8 Popular Ways to Save Links to Read Later

Revisit an Article, Blog Post or Other Web Page Any Time You Want

There's a ton of content out there online, and if you're anything like me, you tend to spot a few interesting headlines, photos, and videos scattered throughout your social feeds while browsing when you should be busy doing something else. It just isn't always the best time to click and get a good enough look at what pops up in your feeds.

So, what can you do to make sure you can find it again later when you have more time? You could always add it to your browser's bookmarks, or just copy and paste the URL to email to yourself, but that's the old school way of doing it.

Today, there are so many faster, newer ways to save links -- both on the desktop and on mobile. And if it's a service that can be used on both platforms, you're saved links will likely be synced across your account and updated on all your devices. Nice, right?

Take a look below to see which popular link-saving method might work best for you.

01
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Pin links to Pinterest.

Woman using Pinterest on tablet
Shutterstock

Pinterest is regarded as a social network, but many people use it as their ultimate bookmarking tool. Its interface is perfect for it, allowing you to create separate boards and pin links attached to images for easy browsing and organization. And with Pinterest's "Pin It!" browser button, pinning a new link only takes a second. If you have the app installed on your mobile device, you can pin links right from your mobile browser too.

02
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Curate your own Flipboard Magazines.

Flipboard is a popular news reader app that mimics the look and feel of a real magazine. Similar to Pinterest, it lets you create and curate your own magazines with collections of articles that you like. Add them right from inside Flipboard, or save them from anywhere you find them on the web within your browser with the Chrome extension or bookmarklet. Here's how to get started with curating your own Flipboard magazines.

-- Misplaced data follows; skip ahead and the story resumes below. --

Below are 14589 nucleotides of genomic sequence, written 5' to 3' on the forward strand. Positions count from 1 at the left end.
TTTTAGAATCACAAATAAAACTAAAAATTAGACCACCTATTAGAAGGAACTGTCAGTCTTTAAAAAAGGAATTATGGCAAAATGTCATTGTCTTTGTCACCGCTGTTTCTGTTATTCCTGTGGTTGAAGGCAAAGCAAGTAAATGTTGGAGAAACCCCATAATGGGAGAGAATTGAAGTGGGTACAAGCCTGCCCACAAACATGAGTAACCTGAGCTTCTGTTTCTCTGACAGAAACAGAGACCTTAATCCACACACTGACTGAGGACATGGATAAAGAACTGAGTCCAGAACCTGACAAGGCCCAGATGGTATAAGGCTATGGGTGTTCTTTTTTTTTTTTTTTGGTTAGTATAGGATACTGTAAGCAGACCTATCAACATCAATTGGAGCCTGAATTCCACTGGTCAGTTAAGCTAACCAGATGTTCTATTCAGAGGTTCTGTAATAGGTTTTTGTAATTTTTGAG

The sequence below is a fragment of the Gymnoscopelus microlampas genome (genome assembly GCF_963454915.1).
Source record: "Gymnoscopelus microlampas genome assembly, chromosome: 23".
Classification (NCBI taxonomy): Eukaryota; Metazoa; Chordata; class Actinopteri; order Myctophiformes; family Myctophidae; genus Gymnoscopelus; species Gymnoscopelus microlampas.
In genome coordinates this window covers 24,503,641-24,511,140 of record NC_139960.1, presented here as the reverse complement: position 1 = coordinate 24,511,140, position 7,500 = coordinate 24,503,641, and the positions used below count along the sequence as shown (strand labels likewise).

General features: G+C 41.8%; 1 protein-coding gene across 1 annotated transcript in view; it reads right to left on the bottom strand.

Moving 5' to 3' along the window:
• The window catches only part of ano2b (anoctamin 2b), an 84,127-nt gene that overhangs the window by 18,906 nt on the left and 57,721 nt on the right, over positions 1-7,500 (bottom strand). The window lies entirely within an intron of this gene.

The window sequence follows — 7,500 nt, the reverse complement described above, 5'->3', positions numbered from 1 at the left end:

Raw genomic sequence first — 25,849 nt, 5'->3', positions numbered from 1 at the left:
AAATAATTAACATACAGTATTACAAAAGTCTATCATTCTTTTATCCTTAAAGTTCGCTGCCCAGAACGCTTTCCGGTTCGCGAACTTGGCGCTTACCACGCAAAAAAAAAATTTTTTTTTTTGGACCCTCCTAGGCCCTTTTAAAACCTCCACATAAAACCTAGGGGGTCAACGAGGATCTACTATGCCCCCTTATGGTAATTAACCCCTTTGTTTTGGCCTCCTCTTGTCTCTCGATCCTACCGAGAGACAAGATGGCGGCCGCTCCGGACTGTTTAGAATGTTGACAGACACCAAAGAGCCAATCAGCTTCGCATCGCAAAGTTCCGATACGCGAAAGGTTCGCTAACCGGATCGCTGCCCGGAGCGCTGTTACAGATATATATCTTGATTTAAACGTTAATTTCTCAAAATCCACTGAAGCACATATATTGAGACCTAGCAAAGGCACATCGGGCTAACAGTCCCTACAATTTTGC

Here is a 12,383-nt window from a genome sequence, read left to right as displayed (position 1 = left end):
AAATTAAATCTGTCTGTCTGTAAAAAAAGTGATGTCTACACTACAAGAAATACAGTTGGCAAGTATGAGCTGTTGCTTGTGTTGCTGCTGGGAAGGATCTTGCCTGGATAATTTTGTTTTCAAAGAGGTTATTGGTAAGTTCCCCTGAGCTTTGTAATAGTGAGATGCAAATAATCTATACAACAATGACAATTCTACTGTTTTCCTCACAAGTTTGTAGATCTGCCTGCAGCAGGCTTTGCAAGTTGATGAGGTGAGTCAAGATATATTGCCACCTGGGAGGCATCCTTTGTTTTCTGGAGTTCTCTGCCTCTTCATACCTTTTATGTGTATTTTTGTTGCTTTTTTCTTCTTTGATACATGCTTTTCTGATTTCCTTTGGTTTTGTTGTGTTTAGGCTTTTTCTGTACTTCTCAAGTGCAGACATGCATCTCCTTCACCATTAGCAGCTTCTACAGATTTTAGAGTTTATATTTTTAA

03
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Add tweeted links on Twitter to your Favorites.

Twitter is where news happens, so it makes sense that a lot of people use it as their primary source for news. I personally follow a ton of media accounts that tweet out all sorts of news story links every second. If you use Twitter to get your news or follow accounts that tweet interesting links, you can click or tap the star icon to save it under your Favorites tab, which can be accessed from your profile. It's a very quick and easy way to save something.

04
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Use a 'read it later' app like Instapaper or Pocket.

There are loads of apps out there that are made specifically for saving links to look at later. Two of the most popular are called Instapaper and Pocket. Both let you create an account and save links while you're browsing on the desktop web (via an easy bookmarklet browser button) or on your mobile device through their respective apps. If you simply type "read later" in the App Store or Google Play, you'll find lots more options too.

05
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Use Evernote's Web Clipper browser extension.

Evernote is a popular tool for people who create, collect and manage a lot of different files and sources of digital information. Its handy Web Clipper tool is a browser extension that saves links or specific content as Evernote notes. With it, you can select the content from the page you want to save or just grab the whole link, and then drop it into the category you want -- plus add some optional tags.

06
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Use an RSS reader tool like Digg Reader or Feedly to save stories.

Digg Reader is a great service that lets you subscribe to any website or blog RSS feed. Feedly is another one that's nearly identical to Digg. You can add any RSS feed you want to either of these services and then organize them into folders. When you find a story that you like or want to check out later without losing it, you can click or tap the bookmark icon, which puts it in your "Saved" tab. 

07
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Use Bitly to save and organize your "bitlinks."

Bitly is one of the most popular URL shorteners on the Internet, specifically on Twitter and anywhere else online where it's ideal to share short links. If you create an account with Bitly, all of your links (called "bitlinks") are automatically saved for you to revisit any time you want. Like a lot of the other services on this list, you can organize your bitlinks to "bundles" if you prefer to sort them categorically. Here's a complete tutorial on how to get started with Bitly.

08
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Use IFTTT to create recipes that automatically save links where you want them.

Have you discovered the wonders of IFTTT yet? If not, you need to take a look. IFTTT is a tool you can connect to all sorts of different web services and social accounts you have so that you can create triggers that lead to automatic actions. For example, every time you fav a tweet, it could be automatically added to your Instapaper account. Another example would be a PDF note in Evernote to be created every time you fav something in Pocket. Here are some other cool IFTTT recipes to check out.